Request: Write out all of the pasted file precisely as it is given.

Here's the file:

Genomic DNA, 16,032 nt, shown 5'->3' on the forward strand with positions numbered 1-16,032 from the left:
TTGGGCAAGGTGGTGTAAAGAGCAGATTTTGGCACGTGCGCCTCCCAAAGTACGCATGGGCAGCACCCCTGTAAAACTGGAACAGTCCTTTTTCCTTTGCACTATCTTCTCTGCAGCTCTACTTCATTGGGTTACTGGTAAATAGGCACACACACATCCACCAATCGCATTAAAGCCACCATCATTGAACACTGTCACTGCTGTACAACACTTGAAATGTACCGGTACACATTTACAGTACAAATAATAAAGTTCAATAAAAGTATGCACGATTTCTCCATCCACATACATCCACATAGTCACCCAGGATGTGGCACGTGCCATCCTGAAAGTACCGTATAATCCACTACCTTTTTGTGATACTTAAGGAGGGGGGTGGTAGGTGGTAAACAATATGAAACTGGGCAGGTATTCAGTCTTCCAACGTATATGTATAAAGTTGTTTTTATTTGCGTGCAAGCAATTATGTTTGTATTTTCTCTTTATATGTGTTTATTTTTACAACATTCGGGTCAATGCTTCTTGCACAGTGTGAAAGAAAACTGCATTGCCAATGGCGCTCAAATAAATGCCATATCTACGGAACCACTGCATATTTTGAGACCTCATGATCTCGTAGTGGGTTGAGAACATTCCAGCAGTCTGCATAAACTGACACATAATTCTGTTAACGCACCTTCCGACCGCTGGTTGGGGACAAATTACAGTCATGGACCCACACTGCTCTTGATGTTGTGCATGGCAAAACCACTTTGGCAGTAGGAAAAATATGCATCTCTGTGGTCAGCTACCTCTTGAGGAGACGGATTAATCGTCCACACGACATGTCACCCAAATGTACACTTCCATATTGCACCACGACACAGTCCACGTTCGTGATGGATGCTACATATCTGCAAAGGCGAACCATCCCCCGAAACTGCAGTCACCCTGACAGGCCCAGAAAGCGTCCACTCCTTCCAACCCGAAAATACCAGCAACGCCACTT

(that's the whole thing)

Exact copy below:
Genomic DNA, 16,032 nt, shown 5'->3' on the forward strand with positions numbered 1-16,032 from the left:
TTGGGCAAGGTGGTGTAAAGAGCAGATTTTGGCACGTGCGCCTCCCAAAGTACGCATGGGCAGCACCCCTGTAAAACTGGAACAGTCCTTTTTCCTTTGCACTATCTTCTCTGCAGCTCTACTTCATTGGGTTACTGGTAAATAGGCACACACACATCCACCAATCGCATTAAAGCCACCATCATTGAACACTGTCACTGCTGTACAACACTTGAAATGTACCGGTACACATTTACAGTACAAATAATAAAGTTCAATAAAAGTATGCACGATTTCTCCATCCACATACATCCACATAGTCACCCAGGATGTGGCACGTGCCATCCTGAAAGTACCGTATAATCCACTACCTTTTTGTGATACTTAAGGAGGGGGGTGGTAGGTGGTAAACAATATGAAACTGGGCAGGTATTCAGTCTTCCAACGTATATGTATAAAGTTGTTTTTATTTGCGTGCAAGCAATTATGTTTGTATTTTCTCTTTATATGTGTTTATTTTTACAACATTCGGGTCAATGCTTCTTGCACAGTGTGAAAGAAAACTGCATTGCCAATGGCGCTCAAATAAATGCCATATCTACGGAACCACTGCATATTTTGAGACCTCATGATCTCGTAGTGGGTTGAGAACATTCCAGCAGTCTGCATAAACTGACACATAATTCTGTTAACGCACCTTCCGACCGCTGGTTGGGGACAAATTACAGTCATGGACCCACACTGCTCTTGATGTTGTGCATGGCAAAACCACTTTGGCAGTAGGAAAAATATGCATCTCTGTGGTCAGCTACCTCTTGAGGAGACGGATTAATCGTCCACACGACATGTCACCCAAATGTACACTTCCATATTGCACCACGACACAGTCCACGTTCGTGATGGATGCTACATATCTGCAAAGGCGAACCATCCCCCGAAACTGCAGTCACCCTGACAGGCCCAGAAAGCGTCCACTCCTTCCAACCCGAAAATACCAGCAACGCCACTT